This saying could prove applicable in a case out of Nueces County in which a Texas woman was convicted of capital murder for the death of her foster son despite her insistence of innocence. As some of our Dallas County readers may know already, the 37-year-old woman was convicted back in 2007 for the death of the 4-year-old foster boy. Although prosecutors accused her of feeding the child a mixture that ultimately led to sodium poisoning, she was instead "found guilty of neglecting to seek help quickly enough."

Are self-driving cars one way to prevent drunk-driving charges?

When Google introduced its prototype for the first self-driving car, the tech company launched society into a technological generation filled with new possibilities for people all over the world. But even though this vehicle could reduce the number of car accidents that occur each year and give people with disabilities the opportunity to drive places, it also raises a number of legal questions as well.

Posed in this week's blog post title is one such legal question that could be on the minds of our readers right now. That's because our Dallas readers know that even a single DWI can have a negative impact on a person's driving record. Once this first DWI in on your record, every DWI conviction after that incurs even more serious penalties. This puts more emphasis on finding the best way to avoid the crime before it is committed.

Arizona v. Youngblood: the case that highlighted DNA exonerations

There are several cases that have come along in our history that tend to stand out above the rest.  Oftentimes, this is because the decisions made in these cases can have an overarching and lasting impact on other cases, even if they are being handled by a completely different jurisdiction.  For those of our Texas readers old enough to remember, this was the case with Arizona v. Youngblood.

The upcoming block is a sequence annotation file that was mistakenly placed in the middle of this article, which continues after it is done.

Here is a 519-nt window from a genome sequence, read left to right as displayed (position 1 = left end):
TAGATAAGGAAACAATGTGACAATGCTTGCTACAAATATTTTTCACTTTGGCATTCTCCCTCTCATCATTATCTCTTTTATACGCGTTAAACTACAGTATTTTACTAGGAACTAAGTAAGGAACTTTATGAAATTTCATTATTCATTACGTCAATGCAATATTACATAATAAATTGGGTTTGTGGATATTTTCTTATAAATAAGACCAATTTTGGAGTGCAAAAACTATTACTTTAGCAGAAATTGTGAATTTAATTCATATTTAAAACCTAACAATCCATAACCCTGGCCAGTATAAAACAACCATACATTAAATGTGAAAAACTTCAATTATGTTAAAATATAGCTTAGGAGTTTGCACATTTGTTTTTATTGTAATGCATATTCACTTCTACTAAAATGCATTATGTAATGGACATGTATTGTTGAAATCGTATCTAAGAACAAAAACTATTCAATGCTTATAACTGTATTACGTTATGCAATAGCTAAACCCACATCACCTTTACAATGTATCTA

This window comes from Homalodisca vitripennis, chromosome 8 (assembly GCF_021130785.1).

To recap the case for those who may be unfamiliar with it, Arizona v. Youngblood was an appeal in 1988 to the Court of Appeals of Arizona in which a man, who had been convicted of sexual assault, child molestation and kidnapping, tried to prove his innocence by pointing out the failure by police to properly preserve DNA evidence in the case.  For years, the courts went back and forth on whether his conviction should be overturned, nearly ending with the U.S. Supreme Court decision to maintain the conviction.

Tips for Dallas residents on enjoying holiday parties responsibly

Holiday parties are gearing up all over Dallas. Office parties, family get-togethers and celebrations all usually involve alcohol. Below are a few tips for those throwing and attending holiday parties this season in order to avoid tragedy or arrests for drunk driving.

When hosting parties, make sure that:

Texas man arrested on child porn charges in strange case

A bizarre case involving child pornography is unfolding in Fort Worth. One obscene photo uploaded to Instagram triggered an investigation that led them to a 28-year-old man who authorities claim has admitted to molesting at least 100 children and owning thousands of illegal child porn images.

The man was arrested this month in Fort Worth and remanded later to federal custody. According to the U.S. attorney, he has been charged with transporting and shipping child pornography.